Lady Angela Lansbury, who starred in the hit TV series The Murder She Wrote, has died at the age of 96.
“The children of Mrs Angela Lansbury are saddened to announce that their mother passed away peacefully at 1.30am on Tuesday, October 11, 2022 at their home in Los Angeles,” her family said in a statement. Just five days until her 97th birthday. Birthday.
“In addition to her three children, Anthony, Deirdre and David, she has three grandchildren, Peter, Katherine and Ian, as well as five great-grandchildren and her brother, producer Edgar Lansbury. .
“She was mourned by her husband of 53 years, Peter Shaw. A private family ceremony will be held on a specific date.”
The London-born actress has won five Tony Awards for her Broadway performance, was nominated for three Oscars and received an Honorable Mention in 2013.
On the big screen, she is best known for her roles in The Bed Handle and The Broom, as well as her voice for Mrs Potts as Beauty and the Beast.
Lansbury played author and amateur detective Jessica Fletcher in the American crime drama Murder that began in 1984. The series maintained high ratings until its 11th year.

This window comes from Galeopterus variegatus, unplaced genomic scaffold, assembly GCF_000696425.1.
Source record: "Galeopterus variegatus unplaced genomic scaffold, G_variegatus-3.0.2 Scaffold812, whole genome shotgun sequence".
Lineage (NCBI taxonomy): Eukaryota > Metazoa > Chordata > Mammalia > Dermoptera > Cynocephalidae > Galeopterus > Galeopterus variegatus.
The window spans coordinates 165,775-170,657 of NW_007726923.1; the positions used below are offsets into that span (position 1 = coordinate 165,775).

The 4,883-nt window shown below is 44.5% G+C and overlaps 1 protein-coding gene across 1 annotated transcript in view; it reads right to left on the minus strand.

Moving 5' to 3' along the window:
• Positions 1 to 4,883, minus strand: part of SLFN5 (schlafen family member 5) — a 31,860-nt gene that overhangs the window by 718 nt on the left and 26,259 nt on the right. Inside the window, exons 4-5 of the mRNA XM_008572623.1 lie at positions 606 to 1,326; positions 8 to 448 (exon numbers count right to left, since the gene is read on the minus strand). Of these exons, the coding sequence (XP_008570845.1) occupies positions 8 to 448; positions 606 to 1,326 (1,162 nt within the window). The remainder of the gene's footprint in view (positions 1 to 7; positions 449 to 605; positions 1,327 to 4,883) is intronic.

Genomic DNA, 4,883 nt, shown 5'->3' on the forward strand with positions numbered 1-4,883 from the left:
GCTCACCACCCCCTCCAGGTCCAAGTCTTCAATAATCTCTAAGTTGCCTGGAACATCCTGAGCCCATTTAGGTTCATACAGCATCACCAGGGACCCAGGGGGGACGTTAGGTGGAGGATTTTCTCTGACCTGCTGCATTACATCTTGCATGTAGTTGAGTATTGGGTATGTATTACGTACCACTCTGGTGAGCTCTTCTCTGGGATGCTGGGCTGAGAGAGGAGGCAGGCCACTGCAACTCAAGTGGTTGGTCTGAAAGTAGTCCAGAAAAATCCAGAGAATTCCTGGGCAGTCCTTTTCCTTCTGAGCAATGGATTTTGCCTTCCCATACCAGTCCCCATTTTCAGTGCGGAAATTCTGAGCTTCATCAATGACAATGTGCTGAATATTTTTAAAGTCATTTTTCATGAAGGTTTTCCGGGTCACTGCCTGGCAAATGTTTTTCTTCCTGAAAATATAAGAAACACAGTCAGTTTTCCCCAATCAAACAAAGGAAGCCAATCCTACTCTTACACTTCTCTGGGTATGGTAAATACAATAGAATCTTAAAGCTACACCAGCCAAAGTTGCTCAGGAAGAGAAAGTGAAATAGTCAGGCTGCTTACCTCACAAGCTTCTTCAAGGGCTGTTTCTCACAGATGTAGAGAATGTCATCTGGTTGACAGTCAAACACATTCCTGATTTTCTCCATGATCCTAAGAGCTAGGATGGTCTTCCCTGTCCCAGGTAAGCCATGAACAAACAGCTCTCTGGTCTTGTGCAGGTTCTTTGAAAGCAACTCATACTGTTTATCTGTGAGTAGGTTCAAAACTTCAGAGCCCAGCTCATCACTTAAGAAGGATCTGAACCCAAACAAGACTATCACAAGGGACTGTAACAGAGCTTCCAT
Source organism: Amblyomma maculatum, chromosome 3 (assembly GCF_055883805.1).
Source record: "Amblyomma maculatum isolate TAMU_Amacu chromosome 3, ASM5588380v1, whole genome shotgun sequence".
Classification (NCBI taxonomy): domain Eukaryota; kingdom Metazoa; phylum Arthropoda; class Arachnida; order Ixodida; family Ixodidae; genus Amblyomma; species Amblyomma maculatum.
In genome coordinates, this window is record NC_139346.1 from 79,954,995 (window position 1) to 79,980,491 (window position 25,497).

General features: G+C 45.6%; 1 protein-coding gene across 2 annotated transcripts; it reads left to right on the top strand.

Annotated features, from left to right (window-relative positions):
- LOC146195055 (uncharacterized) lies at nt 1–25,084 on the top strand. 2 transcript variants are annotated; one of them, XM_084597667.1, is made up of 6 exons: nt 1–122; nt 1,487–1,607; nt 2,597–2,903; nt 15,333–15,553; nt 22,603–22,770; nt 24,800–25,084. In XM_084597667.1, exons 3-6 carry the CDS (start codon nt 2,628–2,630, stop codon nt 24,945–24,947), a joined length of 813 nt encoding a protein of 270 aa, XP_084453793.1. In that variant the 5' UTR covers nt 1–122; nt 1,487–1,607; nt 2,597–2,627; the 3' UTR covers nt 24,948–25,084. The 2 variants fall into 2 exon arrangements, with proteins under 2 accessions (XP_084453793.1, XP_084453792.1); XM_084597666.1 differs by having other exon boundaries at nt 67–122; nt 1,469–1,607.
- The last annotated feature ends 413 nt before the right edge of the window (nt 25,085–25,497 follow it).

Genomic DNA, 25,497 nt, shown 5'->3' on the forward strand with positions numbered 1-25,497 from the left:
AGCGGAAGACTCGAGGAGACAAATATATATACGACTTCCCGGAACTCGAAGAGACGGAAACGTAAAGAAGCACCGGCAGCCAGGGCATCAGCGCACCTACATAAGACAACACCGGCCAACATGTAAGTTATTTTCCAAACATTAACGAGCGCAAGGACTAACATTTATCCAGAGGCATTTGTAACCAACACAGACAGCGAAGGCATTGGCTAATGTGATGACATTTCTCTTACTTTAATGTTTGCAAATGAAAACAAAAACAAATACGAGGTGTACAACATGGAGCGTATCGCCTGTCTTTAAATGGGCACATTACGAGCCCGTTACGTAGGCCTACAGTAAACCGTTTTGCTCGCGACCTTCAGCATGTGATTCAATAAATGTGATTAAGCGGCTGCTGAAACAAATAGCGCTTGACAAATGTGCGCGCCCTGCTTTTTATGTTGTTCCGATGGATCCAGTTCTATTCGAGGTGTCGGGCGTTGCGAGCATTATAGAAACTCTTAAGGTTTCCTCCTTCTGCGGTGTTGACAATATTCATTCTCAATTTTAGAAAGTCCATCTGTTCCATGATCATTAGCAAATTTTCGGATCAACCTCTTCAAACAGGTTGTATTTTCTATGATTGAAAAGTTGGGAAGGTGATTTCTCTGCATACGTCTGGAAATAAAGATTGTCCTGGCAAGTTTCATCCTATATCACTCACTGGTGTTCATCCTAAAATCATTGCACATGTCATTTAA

Her mature demeanor prompted producers to cast her as an actor much older than her actual age. In 1948, when she was 23, Lansbury dyed her hair in gray streaks so she could use yen for Spencer Tracy to play a forty-something newspaper publication in the State of the Union address business.
Her stardom came in middle age when she became a New York theater hit, winning Tony Awards for Mame (1966), Dear World (1969), Gypsy (1975) and Sweeney Todd (1979).
In 2007, she returned to Broadway and received another Tony nomination as a brash former tennis star in Terrence McNally’s “Equally Even.”
She holds the record for the most Golden Globe nominations, as well as winning the Best Actress in a TV series and receiving the most Emmy nominations for a leading actress in a TV series.
In a 2008 interview, Lansbury said she still welcomed the right script, but didn’t want to play “an old, sick woman.”
“I want women my age to be represented in their own way as vital, productive members of society,” she said.
“I’m amazed how much I’ve managed to pack in the years I’ve been in the business. And I’m still here.”